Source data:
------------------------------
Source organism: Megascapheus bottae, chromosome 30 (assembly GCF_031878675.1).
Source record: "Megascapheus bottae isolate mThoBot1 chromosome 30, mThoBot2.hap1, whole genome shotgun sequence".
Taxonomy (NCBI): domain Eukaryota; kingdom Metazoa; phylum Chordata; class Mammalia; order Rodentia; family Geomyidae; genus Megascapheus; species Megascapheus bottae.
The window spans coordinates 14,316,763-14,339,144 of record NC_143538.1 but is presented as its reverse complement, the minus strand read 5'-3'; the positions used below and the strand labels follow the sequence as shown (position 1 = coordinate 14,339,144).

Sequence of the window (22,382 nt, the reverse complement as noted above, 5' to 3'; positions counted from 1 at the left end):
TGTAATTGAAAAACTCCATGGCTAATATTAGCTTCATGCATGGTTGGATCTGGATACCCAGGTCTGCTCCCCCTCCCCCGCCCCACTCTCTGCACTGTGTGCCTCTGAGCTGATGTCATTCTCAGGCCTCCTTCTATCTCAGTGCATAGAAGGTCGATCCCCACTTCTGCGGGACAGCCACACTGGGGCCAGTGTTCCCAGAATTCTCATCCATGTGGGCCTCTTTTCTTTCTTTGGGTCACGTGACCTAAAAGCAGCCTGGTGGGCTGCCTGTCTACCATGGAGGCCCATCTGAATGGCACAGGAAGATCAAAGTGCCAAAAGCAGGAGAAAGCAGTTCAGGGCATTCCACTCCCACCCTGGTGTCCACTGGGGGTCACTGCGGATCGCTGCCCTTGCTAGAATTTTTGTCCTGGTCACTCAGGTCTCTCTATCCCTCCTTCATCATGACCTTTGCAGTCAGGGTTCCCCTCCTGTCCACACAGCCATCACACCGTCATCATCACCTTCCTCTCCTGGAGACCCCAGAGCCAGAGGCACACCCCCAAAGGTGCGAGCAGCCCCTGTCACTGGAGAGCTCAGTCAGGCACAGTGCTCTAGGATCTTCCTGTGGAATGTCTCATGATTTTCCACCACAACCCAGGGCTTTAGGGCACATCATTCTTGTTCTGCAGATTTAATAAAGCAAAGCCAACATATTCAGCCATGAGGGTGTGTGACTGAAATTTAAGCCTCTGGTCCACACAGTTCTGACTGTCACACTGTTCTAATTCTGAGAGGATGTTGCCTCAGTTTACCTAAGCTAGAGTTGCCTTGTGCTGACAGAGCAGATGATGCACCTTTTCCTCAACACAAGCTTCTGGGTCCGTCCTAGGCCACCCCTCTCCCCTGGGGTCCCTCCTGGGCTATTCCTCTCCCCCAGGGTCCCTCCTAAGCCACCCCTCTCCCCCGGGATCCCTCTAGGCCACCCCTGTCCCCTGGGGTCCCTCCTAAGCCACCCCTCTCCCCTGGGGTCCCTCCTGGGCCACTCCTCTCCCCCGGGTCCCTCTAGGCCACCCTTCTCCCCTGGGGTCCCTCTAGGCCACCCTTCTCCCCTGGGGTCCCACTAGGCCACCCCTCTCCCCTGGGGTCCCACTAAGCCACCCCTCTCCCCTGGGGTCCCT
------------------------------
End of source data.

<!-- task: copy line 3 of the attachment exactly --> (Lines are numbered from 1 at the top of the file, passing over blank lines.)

Taxonomy (NCBI): domain Eukaryota; kingdom Metazoa; phylum Chordata; class Mammalia; order Rodentia; family Geomyidae; genus Megascapheus; species Megascapheus bottae.